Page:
From the little I get from the sales of our books, though it is still not enough to see our project move forward.

How will you describe the role your parents have played?

Their roles have been extremely amazing from the title of the book, especially ‘the effects of terrorism on children’ and my other projects. My mum, especially, has been a great support and she has been the one pushing me when I feel like quitting.

Whenever I feel like stopping because I am already feeling discouraged that nobody is helping me or wants to support me, she will say “No sweetheart, you can continue to do this. Don’t look at the present time, look at the future. Later on, people will appreciate the work you and your sister are doing. And they will understand that this project is not just for now, it is for the future.”

If you were opportune to meet the president, what would you tell him?

If I am to speak to the President today, I would love to tell him that we the children have been suffering. Of course, he knows that we are suffering. He should give us a platform, let our views be heard and let the president know that the children are involved.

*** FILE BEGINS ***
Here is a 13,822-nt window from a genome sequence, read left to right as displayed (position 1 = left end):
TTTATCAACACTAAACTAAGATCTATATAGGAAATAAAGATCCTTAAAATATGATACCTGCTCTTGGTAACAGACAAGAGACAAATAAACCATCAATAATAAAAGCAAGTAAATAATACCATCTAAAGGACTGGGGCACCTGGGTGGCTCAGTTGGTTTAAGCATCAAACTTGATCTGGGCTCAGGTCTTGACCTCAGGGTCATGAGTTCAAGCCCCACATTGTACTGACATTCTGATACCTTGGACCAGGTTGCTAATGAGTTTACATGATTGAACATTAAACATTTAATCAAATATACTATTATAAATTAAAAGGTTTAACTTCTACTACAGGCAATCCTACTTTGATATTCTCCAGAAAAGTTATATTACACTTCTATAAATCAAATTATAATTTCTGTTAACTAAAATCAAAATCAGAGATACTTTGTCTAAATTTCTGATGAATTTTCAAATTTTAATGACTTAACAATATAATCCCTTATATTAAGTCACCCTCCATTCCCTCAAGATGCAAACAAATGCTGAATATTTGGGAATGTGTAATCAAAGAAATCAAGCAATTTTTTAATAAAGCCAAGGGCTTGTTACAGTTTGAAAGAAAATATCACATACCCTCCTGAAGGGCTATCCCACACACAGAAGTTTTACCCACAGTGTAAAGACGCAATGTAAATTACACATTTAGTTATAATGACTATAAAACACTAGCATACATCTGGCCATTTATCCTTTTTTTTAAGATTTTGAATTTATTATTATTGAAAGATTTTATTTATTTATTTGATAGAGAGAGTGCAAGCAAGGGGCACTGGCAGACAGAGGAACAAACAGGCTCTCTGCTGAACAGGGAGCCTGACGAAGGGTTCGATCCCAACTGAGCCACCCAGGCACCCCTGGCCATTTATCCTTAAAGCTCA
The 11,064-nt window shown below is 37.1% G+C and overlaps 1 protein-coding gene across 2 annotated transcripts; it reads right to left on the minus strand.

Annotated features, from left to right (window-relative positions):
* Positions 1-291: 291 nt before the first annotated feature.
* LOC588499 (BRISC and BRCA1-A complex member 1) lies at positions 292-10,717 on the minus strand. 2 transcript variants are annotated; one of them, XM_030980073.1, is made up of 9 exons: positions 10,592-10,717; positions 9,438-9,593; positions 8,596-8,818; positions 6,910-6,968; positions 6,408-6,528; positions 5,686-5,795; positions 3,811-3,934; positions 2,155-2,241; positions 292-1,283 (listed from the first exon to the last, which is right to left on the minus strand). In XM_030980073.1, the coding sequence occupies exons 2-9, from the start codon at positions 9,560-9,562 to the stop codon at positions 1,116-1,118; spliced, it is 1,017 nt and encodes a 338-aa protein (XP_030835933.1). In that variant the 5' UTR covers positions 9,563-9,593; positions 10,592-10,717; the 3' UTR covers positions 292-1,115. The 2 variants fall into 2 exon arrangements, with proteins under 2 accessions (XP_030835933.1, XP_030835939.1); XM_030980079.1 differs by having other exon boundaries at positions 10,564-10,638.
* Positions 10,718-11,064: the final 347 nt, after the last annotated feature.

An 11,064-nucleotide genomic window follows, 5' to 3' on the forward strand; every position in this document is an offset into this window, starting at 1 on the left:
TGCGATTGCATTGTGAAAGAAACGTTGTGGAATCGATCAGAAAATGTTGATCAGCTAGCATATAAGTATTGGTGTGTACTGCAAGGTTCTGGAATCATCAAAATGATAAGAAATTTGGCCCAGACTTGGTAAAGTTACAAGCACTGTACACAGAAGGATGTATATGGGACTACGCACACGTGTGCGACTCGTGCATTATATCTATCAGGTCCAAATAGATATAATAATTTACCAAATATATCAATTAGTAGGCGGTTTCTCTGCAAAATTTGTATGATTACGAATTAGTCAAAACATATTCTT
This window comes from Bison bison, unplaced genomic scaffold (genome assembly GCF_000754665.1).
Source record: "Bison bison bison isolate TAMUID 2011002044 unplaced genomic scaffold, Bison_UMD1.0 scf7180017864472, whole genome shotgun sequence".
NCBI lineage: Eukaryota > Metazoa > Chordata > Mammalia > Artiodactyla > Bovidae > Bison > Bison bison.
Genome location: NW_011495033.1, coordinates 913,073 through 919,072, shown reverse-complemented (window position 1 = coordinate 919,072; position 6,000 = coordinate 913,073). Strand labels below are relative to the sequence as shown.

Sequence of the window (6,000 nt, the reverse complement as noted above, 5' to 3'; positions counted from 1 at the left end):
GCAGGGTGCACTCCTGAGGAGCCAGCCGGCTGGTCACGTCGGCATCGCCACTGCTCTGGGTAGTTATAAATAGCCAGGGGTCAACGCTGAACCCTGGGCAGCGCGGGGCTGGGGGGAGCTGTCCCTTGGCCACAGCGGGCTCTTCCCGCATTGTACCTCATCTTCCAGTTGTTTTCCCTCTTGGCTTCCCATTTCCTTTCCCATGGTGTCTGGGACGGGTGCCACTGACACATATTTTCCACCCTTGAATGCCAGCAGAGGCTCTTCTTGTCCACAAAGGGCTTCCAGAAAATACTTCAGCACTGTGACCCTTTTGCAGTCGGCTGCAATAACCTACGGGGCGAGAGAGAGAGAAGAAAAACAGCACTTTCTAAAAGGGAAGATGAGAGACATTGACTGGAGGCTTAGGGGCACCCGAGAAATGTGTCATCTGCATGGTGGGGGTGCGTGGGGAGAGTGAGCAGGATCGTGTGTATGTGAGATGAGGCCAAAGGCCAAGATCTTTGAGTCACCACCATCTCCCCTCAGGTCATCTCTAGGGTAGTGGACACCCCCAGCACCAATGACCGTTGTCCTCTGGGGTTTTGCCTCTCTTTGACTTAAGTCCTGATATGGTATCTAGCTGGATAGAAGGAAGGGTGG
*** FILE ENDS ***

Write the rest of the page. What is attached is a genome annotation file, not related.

What advice do you have for other children who want to do what you are doing?

Well, I will first tell them that the road is very hard and for you to be able to succeed, you have to be prepared. There is a saying that keeps ringing in my head ‘when the road gets tough, the tough gets going’. So, if these children can understand that, I don’t think they will have any problem. There is no road that you actually meet that you will not face challenge. No matter what, don’t give up on what you have already put your life into.

Can you talk about the challenges you are facing?

One of the challenges I’m facing now is lack of collaboration because we the children cannot do anything without our elders, especially the president and other well-meaning Nigerians. They need to support us in this project that we are about to carry out. Also, finance is another challenge.